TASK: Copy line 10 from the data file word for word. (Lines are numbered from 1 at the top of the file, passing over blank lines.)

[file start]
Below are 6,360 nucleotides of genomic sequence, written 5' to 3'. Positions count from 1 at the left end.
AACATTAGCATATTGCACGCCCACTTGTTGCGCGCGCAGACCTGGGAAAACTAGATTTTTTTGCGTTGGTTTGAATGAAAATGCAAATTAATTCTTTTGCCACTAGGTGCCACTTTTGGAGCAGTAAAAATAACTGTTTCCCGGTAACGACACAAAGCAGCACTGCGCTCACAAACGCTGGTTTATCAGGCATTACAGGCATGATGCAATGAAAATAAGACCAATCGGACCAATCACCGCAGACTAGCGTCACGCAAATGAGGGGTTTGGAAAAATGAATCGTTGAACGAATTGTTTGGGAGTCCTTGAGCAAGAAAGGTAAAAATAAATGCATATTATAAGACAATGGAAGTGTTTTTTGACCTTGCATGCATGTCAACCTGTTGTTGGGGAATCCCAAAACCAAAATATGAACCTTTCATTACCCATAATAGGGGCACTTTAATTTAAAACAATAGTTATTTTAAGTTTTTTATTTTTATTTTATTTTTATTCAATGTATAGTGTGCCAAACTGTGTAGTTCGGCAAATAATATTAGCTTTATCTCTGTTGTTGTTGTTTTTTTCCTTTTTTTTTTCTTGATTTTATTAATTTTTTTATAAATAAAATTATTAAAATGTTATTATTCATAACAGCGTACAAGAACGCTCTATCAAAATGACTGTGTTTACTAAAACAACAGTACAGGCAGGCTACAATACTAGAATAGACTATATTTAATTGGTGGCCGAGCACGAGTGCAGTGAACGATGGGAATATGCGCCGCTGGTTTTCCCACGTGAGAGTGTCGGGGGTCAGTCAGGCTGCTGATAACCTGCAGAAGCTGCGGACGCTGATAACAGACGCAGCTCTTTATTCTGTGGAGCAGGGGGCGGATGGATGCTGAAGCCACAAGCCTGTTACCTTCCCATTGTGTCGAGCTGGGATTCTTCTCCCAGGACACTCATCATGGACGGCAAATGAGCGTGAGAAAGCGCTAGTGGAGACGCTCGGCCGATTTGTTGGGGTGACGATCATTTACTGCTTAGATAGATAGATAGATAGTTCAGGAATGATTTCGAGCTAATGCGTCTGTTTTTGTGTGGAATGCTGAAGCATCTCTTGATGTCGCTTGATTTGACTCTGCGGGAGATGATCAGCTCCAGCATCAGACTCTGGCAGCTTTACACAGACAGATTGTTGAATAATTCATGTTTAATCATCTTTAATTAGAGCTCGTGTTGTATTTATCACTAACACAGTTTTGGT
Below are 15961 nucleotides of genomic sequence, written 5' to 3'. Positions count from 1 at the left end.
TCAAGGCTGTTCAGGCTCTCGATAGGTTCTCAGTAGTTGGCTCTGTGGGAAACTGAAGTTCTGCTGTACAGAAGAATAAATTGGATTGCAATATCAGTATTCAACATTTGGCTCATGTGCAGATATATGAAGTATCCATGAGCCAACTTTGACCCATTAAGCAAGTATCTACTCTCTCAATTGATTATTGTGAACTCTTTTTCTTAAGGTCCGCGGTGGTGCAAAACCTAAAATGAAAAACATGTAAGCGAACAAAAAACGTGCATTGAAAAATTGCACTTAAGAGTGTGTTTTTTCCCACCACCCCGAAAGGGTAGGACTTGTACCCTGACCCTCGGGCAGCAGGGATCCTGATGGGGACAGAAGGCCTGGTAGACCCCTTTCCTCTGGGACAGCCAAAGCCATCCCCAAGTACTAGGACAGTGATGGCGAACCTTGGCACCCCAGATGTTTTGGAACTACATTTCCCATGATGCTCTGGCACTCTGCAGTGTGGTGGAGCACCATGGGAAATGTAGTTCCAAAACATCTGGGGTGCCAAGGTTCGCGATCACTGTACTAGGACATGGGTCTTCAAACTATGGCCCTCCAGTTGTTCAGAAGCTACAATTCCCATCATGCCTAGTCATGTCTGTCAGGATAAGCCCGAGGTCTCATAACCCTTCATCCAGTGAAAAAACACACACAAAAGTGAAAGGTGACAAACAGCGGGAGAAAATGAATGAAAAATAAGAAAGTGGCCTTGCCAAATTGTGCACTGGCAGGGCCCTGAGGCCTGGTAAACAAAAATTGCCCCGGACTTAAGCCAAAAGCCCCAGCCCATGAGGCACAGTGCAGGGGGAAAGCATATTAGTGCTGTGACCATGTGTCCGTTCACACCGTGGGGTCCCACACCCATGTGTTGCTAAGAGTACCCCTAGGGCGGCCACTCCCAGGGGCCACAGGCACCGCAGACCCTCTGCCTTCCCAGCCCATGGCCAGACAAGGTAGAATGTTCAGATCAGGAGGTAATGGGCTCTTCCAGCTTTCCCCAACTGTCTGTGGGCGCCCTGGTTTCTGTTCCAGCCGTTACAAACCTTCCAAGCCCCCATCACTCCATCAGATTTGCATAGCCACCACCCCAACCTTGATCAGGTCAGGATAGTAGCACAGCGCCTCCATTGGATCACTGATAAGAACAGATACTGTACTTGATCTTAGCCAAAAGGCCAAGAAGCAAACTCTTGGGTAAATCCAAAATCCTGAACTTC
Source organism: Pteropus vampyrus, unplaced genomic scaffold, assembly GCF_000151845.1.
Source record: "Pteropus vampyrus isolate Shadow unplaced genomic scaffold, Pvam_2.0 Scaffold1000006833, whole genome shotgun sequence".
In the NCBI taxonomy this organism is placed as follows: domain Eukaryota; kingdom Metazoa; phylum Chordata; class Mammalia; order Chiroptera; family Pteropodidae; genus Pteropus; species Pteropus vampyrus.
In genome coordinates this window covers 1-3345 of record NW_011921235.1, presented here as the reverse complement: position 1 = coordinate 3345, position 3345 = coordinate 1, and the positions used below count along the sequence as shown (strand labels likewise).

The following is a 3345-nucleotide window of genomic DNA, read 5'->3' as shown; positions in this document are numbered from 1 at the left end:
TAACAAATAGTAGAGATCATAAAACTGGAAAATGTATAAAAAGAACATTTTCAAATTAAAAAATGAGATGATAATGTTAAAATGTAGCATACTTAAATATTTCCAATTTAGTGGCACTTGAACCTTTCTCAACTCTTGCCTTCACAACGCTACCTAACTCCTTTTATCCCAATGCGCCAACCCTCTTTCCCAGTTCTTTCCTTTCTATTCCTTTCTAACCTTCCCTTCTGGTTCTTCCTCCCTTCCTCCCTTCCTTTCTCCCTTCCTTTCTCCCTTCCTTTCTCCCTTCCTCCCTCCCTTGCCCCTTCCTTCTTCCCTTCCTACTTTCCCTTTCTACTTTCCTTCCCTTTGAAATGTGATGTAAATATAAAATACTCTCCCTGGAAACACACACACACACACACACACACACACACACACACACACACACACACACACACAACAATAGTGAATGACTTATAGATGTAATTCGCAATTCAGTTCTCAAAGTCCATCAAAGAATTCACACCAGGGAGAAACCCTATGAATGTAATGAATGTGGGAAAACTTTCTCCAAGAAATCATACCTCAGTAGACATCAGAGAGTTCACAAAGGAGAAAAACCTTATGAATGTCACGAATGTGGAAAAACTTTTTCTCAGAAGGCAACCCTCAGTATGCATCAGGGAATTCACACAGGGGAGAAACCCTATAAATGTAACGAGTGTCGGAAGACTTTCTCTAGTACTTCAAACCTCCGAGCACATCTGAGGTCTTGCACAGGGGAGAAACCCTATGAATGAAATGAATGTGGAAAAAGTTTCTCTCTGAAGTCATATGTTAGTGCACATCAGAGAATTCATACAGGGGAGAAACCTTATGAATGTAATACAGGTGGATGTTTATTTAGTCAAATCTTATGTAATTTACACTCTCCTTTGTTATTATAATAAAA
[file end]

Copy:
TAACAAATAGTAGAGATCATAAAACTGGAAAATGTATAAAAAGAACATTTTCAAATTAAAAAATGAGATGATAATGTTAAAATGTAGCATACTTAAATATTTCCAATTTAGTGGCACTTGAACCTTTCTCAACTCTTGCCTTCACAACGCTACCTAACTCCTTTTATCCCAATGCGCCAACCCTCTTTCCCAGTTCTTTCCTTTCTATTCCTTTCTAACCTTCCCTTCTGGTTCTTCCTCCCTTCCTCCCTTCCTTTCTCCCTTCCTTTCTCCCTTCCTTTCTCCCTTCCTCCCTCCCTTGCCCCTTCCTTCTTCCCTTCCTACTTTCCCTTTCTACTTTCCTTCCCTTTGAAATGTGATGTAAATATAAAATACTCTCCCTGGAAACACACACACACACACACACACACACACACACACACACACACACACACACACACAACAATAGTGAATGACTTATAGATGTAATTCGCAATTCAGTTCTCAAAGTCCATCAAAGAATTCACACCAGGGAGAAACCCTATGAATGTAATGAATGTGGGAAAACTTTCTCCAAGAAATCATACCTCAGTAGACATCAGAGAGTTCACAAAGGAGAAAAACCTTATGAATGTCACGAATGTGGAAAAACTTTTTCTCAGAAGGCAACCCTCAGTATGCATCAGGGAATTCACACAGGGGAGAAACCCTATAAATGTAACGAGTGTCGGAAGACTTTCTCTAGTACTTCAAACCTCCGAGCACATCTGAGGTCTTGCACAGGGGAGAAACCCTATGAATGAAATGAATGTGGAAAAAGTTTCTCTCTGAAGTCATATGTTAGTGCACATCAGAGAATTCATACAGGGGAGAAACCTTATGAATGTAATACAGGTGGATGTTTATTTAGTCAAATCTTATGTAATTTACACTCTCCTTTGTTATTATAATAAAA